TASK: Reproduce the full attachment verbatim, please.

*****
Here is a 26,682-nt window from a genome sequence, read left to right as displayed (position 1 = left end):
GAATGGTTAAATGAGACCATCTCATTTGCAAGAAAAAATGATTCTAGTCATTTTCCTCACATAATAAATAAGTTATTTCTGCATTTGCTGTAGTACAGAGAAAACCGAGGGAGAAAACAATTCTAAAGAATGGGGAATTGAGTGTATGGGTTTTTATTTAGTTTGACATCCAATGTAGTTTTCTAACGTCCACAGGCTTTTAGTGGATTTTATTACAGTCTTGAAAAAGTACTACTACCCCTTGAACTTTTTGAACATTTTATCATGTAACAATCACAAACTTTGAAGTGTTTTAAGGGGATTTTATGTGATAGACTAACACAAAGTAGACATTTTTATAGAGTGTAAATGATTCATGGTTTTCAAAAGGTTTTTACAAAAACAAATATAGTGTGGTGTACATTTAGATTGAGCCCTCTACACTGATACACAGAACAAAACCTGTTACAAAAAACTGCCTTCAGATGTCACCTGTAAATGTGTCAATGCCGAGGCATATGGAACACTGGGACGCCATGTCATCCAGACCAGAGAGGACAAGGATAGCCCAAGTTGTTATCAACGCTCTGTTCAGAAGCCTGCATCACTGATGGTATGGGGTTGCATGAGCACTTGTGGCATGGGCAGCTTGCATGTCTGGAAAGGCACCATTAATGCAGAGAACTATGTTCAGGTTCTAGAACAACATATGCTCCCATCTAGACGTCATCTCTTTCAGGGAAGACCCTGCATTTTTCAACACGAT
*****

Here is a 26,682-nt window from a genome sequence, read left to right as displayed (position 1 = left end):
GAATGGTTAAATGAGACCATCTCATTTGCAAGAAAAAATGATTCTAGTCATTTTCCTCACATAATAAATAAGTTATTTCTGCATTTGCTGTAGTACAGAGAAAACCGAGGGAGAAAACAATTCTAAAGAATGGGGAATTGAGTGTATGGGTTTTTATTTAGTTTGACATCCAATGTAGTTTTCTAACGTCCACAGGCTTTTAGTGGATTTTATTACAGTCTTGAAAAAGTACTACTACCCCTTGAACTTTTTGAACATTTTATCATGTAACAATCACAAACTTTGAAGTGTTTTAAGGGGATTTTATGTGATAGACTAACACAAAGTAGACATTTTTATAGAGTGTAAATGATTCATGGTTTTCAAAAGGTTTTTACAAAAACAAATATAGTGTGGTGTACATTTAGATTGAGCCCTCTACACTGATACACAGAACAAAACCTGTTACAAAAAACTGCCTTCAGATGTCACCTGTAAATGTGTCAATGCCGAGGCATATGGAACACTGGGACGCCATGTCATCCAGACCAGAGAGGACAAGGATAGCCCAAGTTGTTATCAACGCTCTGTTCAGAAGCCTGCATCACTGATGGTATGGGGTTGCATGAGCACTTGTGGCATGGGCAGCTTGCATGTCTGGAAAGGCACCATTAATGCAGAGAACTATGTTCAGGTTCTAGAACAACATATGCTCCCATCTAGACGTCATCTCTTTCAGGGAAGACCCTGCATTTTTCAACACGAT